Building collaborative enterprise.

Paul Adler, Charles Heckscher, Laurence Prusak

Research output: Contribution to journalArticlepeer-review

42 Scopus citations


Can large companies be both innovative and efficient? Yes, argue Adler, of the University of Southern California; Heckscher, of Rutgers; and Prusak, an independent consultant. But they must develop new organizational capabilities that will create the atmosphere of trust that knowledge work requires--and the coordinating mechanisms to make it scalable. Specifically, such organizations must learn to: Define a shared purpose that guides what people at all levels of the organization are trying to achieve together; Cultivate an ethic of contribution in which the highest value is accorded to people who look beyond their specific roles and advance the common purpose; Develop scalable procedures for coordinating people's efforts so that process-management activities become truly interdependent; and Create an infrastructure in which individuals' spheres of influence overlap and collaboration is both valued and rewarded. These four goals may sound idealized, but the imperative to achieve them is practical, say the authors. Only the truly collaborative enterprises that can tap into everyone's ideas---in an organized way--will compete imaginatively, quickly, and cost-effectively enough to become the household names of this century.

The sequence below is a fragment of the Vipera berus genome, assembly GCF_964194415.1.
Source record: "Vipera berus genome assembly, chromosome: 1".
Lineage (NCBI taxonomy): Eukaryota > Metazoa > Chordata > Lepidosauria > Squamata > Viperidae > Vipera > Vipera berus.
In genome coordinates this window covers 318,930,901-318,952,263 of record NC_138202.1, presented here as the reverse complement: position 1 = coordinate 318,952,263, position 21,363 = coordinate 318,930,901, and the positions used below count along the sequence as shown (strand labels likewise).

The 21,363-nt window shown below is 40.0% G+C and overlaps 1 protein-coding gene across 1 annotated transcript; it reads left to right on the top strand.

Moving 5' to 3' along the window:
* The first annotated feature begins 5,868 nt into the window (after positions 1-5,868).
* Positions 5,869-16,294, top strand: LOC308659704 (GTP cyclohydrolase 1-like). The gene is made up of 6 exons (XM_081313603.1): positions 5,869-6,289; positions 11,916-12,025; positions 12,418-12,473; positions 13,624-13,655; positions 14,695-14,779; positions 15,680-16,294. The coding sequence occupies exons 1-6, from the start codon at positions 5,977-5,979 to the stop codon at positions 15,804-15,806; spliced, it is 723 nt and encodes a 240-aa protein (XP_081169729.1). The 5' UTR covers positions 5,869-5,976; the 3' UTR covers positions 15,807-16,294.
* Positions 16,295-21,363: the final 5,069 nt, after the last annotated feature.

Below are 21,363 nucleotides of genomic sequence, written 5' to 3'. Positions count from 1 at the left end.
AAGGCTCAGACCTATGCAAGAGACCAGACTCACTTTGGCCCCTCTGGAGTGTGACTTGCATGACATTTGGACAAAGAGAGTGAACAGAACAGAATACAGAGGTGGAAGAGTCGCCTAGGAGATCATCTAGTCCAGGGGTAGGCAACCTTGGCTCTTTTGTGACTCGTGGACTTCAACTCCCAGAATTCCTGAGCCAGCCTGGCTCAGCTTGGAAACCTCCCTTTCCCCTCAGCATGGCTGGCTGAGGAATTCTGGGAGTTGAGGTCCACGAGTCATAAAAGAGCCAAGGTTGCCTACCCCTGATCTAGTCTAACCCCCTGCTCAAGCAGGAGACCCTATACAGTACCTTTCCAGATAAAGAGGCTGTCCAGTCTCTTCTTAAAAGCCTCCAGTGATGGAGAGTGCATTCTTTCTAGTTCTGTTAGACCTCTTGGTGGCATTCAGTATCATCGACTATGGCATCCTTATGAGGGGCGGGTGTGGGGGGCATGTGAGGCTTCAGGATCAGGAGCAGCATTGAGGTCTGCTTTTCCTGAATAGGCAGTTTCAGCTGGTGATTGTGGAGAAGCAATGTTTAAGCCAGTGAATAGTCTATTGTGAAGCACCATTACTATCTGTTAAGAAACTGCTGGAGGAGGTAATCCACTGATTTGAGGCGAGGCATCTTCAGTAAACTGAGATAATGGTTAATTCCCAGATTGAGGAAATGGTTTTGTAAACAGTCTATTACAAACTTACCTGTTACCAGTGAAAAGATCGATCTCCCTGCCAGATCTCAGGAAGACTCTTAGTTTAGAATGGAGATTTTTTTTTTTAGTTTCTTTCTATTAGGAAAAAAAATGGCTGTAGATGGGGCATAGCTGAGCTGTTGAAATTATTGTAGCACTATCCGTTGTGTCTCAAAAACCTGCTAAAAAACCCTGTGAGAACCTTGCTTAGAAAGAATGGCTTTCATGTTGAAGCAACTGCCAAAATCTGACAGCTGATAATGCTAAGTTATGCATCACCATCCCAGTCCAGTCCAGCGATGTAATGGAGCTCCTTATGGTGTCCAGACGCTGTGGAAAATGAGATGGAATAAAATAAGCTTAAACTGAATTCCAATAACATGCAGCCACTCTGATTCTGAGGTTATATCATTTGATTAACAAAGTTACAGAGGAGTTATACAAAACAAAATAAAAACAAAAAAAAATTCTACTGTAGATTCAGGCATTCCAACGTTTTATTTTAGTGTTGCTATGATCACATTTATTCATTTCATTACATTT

Original languageEnglish (US)
Pages (from-to)94-101, 164
JournalHarvard Business Review
Issue number7-8
StatePublished - Jul 2011

All Science Journal Classification (ASJC) codes

  • Business and International Management
  • General Business, Management and Accounting
  • Economics and Econometrics
  • Strategy and Management
  • Management of Technology and Innovation


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